|Half milk line||92||8||55|
Grain on immature corn killed by frost will dry in the field if drying conditions exist. The term "soft corn" has been used to describe grain of frosted corn plants and implies that very little drying occurs after the killing frost, but this is not the case if drying conditions exist (warm temperatures, good wind movement, and sunshine).
We conducted an experiment to determine field-drying rates of corn grain that was frozen. Ears were removed, frozen, and hung on the plant in the field, another group of ears were cut and hung on the plant and the third group of ears was the normal condition (shanks not cut). Ears were removed from the field weekly to determine grain moisture. Ears with shanks cut (both frozen and non-frozen) had slightly higher moisture levels, but the drying rate (moisture loss over time) for frozen kernels was similar to that of unfrozen kernels.
Normal field drying rates
When corn has reached maturity in past years (about September 14), kernel moisture loss is ¾ to 1% per day between September 15 and 25, is ½ to ¾% per day during September 26 to October 5, is ¼ to ½% per day between October 6 and October 15, and is 0 to 1/3 % per day for the last half of October. Normally, very little field drying occurs after November 1 in Minnesota.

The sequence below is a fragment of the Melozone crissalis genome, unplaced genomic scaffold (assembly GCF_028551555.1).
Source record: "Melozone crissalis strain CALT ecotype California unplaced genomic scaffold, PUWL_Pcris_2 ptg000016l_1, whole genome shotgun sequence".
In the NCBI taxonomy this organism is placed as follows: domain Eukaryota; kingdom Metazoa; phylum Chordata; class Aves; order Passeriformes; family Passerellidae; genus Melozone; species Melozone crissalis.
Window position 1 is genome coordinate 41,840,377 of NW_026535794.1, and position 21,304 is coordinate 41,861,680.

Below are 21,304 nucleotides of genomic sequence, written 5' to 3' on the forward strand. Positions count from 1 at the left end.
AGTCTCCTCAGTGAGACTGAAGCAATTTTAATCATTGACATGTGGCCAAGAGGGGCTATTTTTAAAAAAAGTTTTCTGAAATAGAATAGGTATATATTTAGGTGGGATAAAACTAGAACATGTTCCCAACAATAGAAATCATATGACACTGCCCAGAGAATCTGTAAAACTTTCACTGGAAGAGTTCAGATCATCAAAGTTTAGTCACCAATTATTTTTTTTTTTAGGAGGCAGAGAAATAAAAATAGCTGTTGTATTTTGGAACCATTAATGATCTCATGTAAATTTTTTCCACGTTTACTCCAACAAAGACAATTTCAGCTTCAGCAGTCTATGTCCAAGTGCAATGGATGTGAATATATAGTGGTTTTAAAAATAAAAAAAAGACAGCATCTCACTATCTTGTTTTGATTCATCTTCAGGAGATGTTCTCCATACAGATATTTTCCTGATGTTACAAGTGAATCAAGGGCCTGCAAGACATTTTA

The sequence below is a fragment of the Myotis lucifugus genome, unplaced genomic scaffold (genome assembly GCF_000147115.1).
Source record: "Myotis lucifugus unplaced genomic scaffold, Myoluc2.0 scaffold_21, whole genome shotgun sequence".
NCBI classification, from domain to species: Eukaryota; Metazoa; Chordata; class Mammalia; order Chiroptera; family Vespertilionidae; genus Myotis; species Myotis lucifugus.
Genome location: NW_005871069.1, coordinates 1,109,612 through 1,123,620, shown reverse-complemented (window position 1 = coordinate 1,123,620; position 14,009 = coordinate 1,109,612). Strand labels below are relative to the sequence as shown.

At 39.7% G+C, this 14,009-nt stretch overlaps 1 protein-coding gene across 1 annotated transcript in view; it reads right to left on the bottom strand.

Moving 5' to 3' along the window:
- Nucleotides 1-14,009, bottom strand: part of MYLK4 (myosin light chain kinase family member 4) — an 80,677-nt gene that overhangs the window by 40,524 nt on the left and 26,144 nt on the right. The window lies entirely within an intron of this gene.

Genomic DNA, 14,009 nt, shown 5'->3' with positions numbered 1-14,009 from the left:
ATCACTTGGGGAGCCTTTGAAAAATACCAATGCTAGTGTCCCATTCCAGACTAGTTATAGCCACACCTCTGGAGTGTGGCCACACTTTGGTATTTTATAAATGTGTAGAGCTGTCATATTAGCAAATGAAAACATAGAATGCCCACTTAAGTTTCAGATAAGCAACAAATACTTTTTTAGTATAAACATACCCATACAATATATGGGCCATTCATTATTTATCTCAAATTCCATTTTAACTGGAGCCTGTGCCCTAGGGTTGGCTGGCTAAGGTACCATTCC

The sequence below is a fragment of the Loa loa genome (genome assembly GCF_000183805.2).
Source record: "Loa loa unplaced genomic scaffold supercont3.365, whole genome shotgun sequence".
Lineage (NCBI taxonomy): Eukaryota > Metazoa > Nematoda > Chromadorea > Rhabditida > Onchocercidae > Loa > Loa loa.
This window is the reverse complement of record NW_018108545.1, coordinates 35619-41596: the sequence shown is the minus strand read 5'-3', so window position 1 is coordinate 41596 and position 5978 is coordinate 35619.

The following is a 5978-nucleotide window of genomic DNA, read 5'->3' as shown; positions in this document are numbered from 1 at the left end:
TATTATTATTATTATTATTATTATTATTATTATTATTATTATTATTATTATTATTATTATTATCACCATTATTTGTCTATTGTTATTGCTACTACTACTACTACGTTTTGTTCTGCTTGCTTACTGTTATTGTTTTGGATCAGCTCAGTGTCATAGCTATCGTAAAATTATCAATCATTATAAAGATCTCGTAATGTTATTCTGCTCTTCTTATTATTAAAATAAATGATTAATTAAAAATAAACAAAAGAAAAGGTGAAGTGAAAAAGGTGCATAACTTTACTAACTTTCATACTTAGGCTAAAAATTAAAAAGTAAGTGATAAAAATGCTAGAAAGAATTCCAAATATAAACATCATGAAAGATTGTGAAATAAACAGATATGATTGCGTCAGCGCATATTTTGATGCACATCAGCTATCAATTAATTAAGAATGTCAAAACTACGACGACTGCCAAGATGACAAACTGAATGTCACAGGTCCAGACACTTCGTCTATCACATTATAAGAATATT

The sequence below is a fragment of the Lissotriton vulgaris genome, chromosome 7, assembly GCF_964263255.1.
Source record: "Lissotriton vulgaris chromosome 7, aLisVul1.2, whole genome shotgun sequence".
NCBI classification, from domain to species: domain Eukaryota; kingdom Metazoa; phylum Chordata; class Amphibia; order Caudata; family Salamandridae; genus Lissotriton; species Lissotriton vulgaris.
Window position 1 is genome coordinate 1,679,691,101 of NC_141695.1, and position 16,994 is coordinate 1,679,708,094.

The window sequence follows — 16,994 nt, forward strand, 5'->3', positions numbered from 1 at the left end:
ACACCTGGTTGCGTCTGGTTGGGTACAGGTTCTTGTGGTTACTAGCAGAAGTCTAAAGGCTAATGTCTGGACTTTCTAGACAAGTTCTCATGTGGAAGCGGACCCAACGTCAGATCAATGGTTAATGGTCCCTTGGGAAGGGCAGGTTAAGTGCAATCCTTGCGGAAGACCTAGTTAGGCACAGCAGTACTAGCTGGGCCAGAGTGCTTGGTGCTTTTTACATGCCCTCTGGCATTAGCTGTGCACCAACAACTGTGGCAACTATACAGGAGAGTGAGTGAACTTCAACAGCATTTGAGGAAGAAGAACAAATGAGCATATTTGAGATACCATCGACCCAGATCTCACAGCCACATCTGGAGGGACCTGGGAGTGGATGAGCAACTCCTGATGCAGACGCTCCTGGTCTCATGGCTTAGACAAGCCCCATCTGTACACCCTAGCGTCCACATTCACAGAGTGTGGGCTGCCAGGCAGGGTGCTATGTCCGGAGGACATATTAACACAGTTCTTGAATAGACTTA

Animal Scientists at the U of M determined nutrient composition of immature corn and reported that crude protein, fiber, ash, and cell wall constituents were higher in concentration in the immature grain compared with mature grain. They reported that the concentration of fat and starch were lower in low-test weight corn and that gross energy did not change with test weight changes.
They used animal digestion trials with corn of varying test weights to establish the relationship of test weight and relative total digestible nutrients (TDN) as given in Table 2. Since the relative TDN is lower for low-test weights, more corn is necessary to produce the same animal performance. The amount of corn required to give equal animal performance is given in Table 3. For example, corn with a 51 lb/bu test weight has a 99% relative TDN and 56.56 pounds are necessary to equal the value of 1 bushel of normal corn. Or, the value of 1 bushel of 51-test weight corn should be 99% of current corn price. Low-test weight corn is good livestock feed and the value of low-test weight corn can be close to that of corn with normal test weight.
Table 2. Relative total digestible nutrients (TDN) and amount of corn required to equal the TDN of low-test weight corn.
|Test weight||Relative TDN||Corn required|
Test weight outlook
For the 35% of the MN corn crop that has now reached the dough stage, there is ample time to expect that this portion of the crop will get to the late dent or beyond growth stages and the dry test weights should be above 54. If there is growing weather for the next two weeks, most of the other 65% of the crop should progress to the point that dry test weights will be 50 or higher, especially after careful drying.